Geronimo, Indian though he was, must have detected the presence of a reporter, for he hid himself in the closet. Lieut. Woodbury went to that side of the car, and through Mr. George Rattan of New Mexico, the interpreter, informed Geronimo that his presence was desired and that he was wanted to say something. The medicine man of the Apaches sent back word that he did not want to be interviewed. One reporter, thinking to induce Geronimo to speak, sent word that "his paper was ready to give his side of the story." It wouldn't take however, and Geronimo remained inaccessible.

While the boat was making its way across the river, the Indians, whose view was shut out by the sides of the transfer boat, retained their seats in the car. On reaching this side a crowd of fully 1,000 people were congregated along the tracks leading to the incline. An engine was coupled to the car and the train was pulled out and alongside of the Louisville & Nashville train of four coaches, which stood on a side track. The Indians had only a glimpse of the broad river between the end of the incline and the train to which they were to be transferred, but it was sufficient to arouse their wonder and curiosity. The guards had great difficulty in keeping back the crowds on both sides and between the two trains.

After some time everything being in readiness the order was given to change cars. The Indians, clumsy though they appeared in their movements, were lithe and active in jumping from car to car. They had all donned their trousers or leggins for the time being, and stepped forth from one car into the other without displaying any concern. Natchez the great war chief of the Apaches, was the third to step out. Geronimo got out at the end of the train, near which he had been seated, while all the others disembarked from the other end.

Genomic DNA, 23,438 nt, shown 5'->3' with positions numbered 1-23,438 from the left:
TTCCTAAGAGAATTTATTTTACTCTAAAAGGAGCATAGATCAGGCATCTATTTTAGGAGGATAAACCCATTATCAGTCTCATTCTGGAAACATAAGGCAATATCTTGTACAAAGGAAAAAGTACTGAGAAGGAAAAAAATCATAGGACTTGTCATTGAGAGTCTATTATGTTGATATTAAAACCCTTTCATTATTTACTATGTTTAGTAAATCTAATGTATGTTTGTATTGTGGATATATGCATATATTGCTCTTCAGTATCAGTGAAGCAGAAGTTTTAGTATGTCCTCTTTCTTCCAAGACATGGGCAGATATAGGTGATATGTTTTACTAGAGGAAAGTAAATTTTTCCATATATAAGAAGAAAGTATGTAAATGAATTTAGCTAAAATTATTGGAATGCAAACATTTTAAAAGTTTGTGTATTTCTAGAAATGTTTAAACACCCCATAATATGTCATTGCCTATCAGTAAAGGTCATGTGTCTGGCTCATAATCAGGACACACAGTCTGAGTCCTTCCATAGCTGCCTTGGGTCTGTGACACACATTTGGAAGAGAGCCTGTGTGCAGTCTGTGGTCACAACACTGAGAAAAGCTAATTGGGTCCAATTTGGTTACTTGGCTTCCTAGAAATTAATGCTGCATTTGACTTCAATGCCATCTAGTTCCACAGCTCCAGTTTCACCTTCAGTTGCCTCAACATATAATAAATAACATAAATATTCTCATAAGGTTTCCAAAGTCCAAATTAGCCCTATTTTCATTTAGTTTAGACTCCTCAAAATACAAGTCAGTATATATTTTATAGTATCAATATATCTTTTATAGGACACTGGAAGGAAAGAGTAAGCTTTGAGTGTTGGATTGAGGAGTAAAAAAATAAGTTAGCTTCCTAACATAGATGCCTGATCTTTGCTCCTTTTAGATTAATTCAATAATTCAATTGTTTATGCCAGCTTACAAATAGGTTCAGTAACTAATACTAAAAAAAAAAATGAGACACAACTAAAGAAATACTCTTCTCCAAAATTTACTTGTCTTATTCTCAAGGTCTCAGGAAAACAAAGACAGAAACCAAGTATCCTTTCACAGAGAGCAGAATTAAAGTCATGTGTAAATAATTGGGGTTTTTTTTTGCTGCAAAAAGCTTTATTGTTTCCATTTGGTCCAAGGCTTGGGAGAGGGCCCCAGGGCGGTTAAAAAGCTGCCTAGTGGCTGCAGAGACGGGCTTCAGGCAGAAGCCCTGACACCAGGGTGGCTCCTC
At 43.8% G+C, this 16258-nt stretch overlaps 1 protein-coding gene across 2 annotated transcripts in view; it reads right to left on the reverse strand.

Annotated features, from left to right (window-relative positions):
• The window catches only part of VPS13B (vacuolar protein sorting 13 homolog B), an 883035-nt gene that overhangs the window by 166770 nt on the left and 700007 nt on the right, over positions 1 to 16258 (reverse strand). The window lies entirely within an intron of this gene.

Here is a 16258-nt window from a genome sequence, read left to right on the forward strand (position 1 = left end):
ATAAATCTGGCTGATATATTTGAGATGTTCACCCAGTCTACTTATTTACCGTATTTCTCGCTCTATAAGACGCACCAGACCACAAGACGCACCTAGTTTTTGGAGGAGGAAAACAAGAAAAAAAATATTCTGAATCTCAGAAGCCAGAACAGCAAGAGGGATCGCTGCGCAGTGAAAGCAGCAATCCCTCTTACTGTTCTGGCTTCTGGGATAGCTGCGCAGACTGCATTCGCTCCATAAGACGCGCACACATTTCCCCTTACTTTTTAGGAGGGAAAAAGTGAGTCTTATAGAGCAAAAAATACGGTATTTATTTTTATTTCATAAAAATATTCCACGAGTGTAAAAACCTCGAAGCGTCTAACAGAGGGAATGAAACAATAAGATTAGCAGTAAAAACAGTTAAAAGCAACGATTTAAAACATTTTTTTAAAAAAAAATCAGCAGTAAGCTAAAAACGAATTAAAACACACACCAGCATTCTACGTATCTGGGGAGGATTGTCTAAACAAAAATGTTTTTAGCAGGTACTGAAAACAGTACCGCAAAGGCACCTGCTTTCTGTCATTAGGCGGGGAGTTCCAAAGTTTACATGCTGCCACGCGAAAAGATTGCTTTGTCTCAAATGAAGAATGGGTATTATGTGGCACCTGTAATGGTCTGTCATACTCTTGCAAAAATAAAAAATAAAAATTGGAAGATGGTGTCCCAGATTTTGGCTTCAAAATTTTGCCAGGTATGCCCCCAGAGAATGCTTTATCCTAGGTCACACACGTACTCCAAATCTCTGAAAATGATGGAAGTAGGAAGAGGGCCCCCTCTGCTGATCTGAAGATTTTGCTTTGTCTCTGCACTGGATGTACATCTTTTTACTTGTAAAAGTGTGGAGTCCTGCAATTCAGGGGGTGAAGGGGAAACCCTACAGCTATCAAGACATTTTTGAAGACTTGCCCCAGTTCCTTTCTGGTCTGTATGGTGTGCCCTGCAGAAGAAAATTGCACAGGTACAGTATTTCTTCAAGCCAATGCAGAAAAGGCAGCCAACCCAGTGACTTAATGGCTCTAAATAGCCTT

The cushions in the coach to which they were assigned, as well as the changeable back seats, attracted their attention and appeared to afford them satisfaction and delight. Geronimo seated himself at a window in the middle and on the east side of the car, where he could see the river and the vessels lying at the wharves. Natchez also amused himself thus, as well as several others of the band. Geronimo at once relieved himself of his nether garments, doubtless for the sake of comfort.

Geronimo is 65 years of age and has a wrinkled face. His eyes, however, are bright and his hair long, straight, and glossy black. He wore white cotton trousers, a straw hat, cotton shirt, and had on a vest. He is the big medicine man and prophet of his tribe and is looked up to with awe and respect even by the chiefs. Natchez is a fine specimen of physical manhood, standing 6 feet 3 inches in his moccasins and straight as a young pine. He is symmetrically built, and agility and activity are evident from his quicksteps. He is the son of the late Cochise, the first war chief of the Apaches. Natchez is the hereditary war chief of the Apaches, and, judging from the fealty of his followers, must have suited them exactly. He wore boots, a white shirt, white trousers tucked in his boot tops, and a vest. None of the savages were handsome, but Natchez was the best looking one among them. The remainder of the band all looked alike — large broad faces, aquiline noses, and long black hair flowing down their backs. A few of them were bare-headed, a piece of red cotton or ribbon being used to keep their hair out of their faces.